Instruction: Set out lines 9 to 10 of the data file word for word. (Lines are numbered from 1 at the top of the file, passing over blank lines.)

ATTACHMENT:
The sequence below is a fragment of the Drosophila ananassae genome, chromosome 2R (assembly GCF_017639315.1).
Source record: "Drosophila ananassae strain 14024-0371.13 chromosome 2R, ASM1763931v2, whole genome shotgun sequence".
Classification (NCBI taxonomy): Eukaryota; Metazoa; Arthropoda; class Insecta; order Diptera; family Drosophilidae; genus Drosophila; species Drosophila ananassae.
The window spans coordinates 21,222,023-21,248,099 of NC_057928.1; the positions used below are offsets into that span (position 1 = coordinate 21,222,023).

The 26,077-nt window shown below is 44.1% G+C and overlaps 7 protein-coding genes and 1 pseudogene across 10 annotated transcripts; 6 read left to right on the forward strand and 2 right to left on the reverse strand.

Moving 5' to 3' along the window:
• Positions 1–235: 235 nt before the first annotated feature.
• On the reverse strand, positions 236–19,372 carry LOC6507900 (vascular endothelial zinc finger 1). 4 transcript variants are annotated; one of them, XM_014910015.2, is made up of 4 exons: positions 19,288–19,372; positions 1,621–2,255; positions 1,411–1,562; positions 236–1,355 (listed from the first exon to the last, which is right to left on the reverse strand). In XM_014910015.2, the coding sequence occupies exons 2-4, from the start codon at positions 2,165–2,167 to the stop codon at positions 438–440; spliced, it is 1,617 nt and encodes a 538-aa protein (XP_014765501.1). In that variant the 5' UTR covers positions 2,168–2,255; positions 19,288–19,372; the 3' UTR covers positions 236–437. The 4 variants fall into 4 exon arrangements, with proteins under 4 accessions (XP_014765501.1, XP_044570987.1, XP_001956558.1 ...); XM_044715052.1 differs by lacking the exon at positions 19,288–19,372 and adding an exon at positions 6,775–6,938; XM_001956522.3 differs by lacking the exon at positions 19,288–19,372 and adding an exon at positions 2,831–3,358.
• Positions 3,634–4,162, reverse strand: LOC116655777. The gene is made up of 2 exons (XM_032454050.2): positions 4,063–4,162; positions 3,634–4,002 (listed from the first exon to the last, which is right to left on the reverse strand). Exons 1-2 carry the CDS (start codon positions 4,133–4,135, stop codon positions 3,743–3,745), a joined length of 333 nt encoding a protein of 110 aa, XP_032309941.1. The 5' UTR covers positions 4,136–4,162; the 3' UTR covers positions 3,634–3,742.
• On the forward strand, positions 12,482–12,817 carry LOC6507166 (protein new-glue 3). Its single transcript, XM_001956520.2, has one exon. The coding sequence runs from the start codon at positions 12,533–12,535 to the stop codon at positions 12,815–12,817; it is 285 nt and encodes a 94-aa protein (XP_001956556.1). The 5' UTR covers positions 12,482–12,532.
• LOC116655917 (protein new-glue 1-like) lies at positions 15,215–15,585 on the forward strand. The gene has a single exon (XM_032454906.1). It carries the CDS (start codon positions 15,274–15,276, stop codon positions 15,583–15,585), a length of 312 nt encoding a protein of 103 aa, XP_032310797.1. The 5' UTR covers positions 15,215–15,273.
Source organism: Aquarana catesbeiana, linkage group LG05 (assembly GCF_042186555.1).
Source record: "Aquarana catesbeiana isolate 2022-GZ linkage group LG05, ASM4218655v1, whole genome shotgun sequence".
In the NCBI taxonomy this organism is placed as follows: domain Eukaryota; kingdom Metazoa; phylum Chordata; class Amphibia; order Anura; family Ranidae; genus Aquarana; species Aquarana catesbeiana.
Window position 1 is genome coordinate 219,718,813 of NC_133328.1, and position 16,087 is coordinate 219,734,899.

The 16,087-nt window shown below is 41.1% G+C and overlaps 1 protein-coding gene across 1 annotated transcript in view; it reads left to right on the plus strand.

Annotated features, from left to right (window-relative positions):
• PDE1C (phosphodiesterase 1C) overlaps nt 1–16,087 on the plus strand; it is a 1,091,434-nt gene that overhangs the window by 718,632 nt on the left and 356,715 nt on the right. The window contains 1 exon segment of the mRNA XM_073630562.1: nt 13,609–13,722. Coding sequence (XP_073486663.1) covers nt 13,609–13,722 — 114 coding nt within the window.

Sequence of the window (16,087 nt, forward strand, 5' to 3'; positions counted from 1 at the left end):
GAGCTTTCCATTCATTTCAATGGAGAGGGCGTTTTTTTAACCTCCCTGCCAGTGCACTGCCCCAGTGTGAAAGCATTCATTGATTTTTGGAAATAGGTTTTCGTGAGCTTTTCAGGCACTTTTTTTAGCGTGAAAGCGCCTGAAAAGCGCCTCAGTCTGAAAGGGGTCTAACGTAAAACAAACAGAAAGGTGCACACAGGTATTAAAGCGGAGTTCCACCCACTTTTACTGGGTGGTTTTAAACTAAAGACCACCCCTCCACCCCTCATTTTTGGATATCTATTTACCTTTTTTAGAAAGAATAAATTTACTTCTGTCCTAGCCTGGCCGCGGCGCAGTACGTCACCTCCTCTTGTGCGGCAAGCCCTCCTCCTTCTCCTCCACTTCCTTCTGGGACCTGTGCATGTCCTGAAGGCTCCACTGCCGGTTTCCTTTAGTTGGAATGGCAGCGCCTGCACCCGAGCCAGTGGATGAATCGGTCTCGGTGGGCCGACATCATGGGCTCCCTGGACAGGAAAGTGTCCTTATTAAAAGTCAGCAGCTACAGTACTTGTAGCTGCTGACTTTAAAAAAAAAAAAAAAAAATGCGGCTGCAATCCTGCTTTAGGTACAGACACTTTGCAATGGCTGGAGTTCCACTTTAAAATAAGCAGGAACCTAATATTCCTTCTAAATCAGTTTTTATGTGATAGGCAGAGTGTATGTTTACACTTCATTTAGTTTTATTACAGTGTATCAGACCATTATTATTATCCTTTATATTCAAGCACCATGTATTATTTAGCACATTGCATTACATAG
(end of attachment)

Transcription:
• Positions 3,634–4,162, reverse strand: LOC116655777. The gene is made up of 2 exons (XM_032454050.2): positions 4,063–4,162; positions 3,634–4,002 (listed from the first exon to the last, which is right to left on the reverse strand). Exons 1-2 carry the CDS (start codon positions 4,133–4,135, stop codon positions 3,743–3,745), a joined length of 333 nt encoding a protein of 110 aa, XP_032309941.1. The 5' UTR covers positions 4,136–4,162; the 3' UTR covers positions 3,634–3,742.
• On the forward strand, positions 12,482–12,817 carry LOC6507166 (protein new-glue 3). Its single transcript, XM_001956520.2, has one exon. The coding sequence runs from the start codon at positions 12,533–12,535 to the stop codon at positions 12,815–12,817; it is 285 nt and encodes a 94-aa protein (XP_001956556.1). The 5' UTR covers positions 12,482–12,532.